Last month it looked as if plans for the Flagler County Sheriff and the Bunnell city administration to move into the old courthouse had collapsed. A commissioner who’d worked on the plan felt “railroaded.” Bunnell, whose administration is housed in a suite of offices in the county’s administration building, had no money that could make a difference in the deal. And Sheriff Don Fleming, who detests controversy, “postponed” his intentions, even though his troops are cramped and away from all city centers in their offices near the county jail.
All that now appears to be as old as the historic courthouse itself, which was built in 1926. Fleming is interested again. Bunnell may even have money. The county certainly does. Tonight, the county commission is set to approve spending $143,000 in the first step toward making the courthouse annex the sheriff’s new office.
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In a letter to County Commission Chairman George Hanns, Fleming said his office “would be willing to solely occupy all of the floors in the annex portion of the Bunnell historic courthouse facility, provided the county would be able to securely operate the front half of the building and upgrade the parking.” Additionally,” Fleming wrote on June 21, “I would ask that the historic front half of the building have its own entrance and elevator, thereby being physically separated from the annex facility. If construction is accomplished in this manner, I would have no concerns as to who occupies the space in the historic courthouse, as long as it is not another law enforcement agency.”
Fleming was worried that the courthouse might also become home to the Bunnell Police Department, which currently occupies a trailer across from the old Bunnell City Hall. Bunnell is now considering moving the police department to Carver Gym on the south end of town. Other potential occupants of the old courthouse are the Bunnell city administration, the public branch library in Bunnell, and the Flagler County Historical Society, all of whom have been in discussion with the county over how to use the old courthouse again.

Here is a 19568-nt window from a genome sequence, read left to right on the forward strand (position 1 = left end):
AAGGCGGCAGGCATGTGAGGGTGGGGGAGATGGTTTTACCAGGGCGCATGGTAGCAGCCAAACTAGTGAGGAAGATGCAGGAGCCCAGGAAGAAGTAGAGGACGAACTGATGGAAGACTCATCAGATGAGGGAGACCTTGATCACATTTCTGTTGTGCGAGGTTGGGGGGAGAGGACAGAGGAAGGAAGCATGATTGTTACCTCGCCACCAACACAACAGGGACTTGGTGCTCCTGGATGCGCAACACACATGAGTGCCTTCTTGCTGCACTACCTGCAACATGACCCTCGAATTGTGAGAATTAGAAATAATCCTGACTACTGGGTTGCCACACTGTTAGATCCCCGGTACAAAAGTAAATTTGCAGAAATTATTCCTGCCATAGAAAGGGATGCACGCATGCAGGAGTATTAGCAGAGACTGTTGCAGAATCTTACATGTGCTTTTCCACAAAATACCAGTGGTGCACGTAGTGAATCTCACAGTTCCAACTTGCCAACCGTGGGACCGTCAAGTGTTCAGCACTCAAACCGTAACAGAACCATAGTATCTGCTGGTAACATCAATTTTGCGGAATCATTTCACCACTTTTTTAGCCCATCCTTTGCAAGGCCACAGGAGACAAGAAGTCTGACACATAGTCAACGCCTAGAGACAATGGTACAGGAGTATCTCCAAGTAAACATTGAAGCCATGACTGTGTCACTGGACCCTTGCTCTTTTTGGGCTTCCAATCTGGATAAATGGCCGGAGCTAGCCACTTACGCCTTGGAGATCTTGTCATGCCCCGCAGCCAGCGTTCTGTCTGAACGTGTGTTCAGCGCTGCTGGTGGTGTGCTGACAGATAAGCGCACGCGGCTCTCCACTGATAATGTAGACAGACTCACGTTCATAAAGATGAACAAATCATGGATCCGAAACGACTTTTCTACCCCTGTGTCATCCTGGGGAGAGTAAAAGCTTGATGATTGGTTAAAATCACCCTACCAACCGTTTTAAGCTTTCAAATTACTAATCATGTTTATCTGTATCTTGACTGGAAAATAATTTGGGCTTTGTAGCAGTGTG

The two obstacles were money and logistics. Because of security matters, the sheriff doesn’t want his offices mingling in any way with those of other agencies. Investigators, detectives, deputies, suspects and other individuals whose privacy may be at a premium are in and out of the sheriff’s facility. There were some questions over how the sheriff’s operations could be isolated from the rest. Those questions appear to have been resolved as the sheriff alone would occupy the three-story annex, which was built in 1982.
Money remains an obstacle. The county is not rolling in it. The county calculates that the complete renovation of the courthouse will cost $6.5 million. The county commission included $460,000 in the current year’s budget for courthouse renovation. That took care of roof repairs and replacement of the air and heat units in the annex, engineering costs, termite inspections and treatment ($28,000 for those two items), and other costs adding up to $378,000.
There is still $82,000 from the original appropriation of $460,000 that hasn’t been spent. But the new round of spending requires $205,000. That’s for architectural design work and take care of the building’s historic designation (a three-step, $17,000 process that would develop a local ordinance and register the building with the state and the national registry of historical places).
Bunnell may also have $2 million to spend on the courthouse, though that is far from the certain. The $2 million was a 2005 earmark by a developer to build Commerce Parkway in Bunnell. That, according to County Administrator Craig Coffey, is no longer in the works. Bunnell could decide to use the money as an “enhancement project for the courthouse as an historic structure on a state highway,” Coffey says, if Bunnell pursues the money as such.
It’s a long shot. But the county, Bunnell and the sheriff are much closer to a re-occupation of the old courthouse today than they were just last month.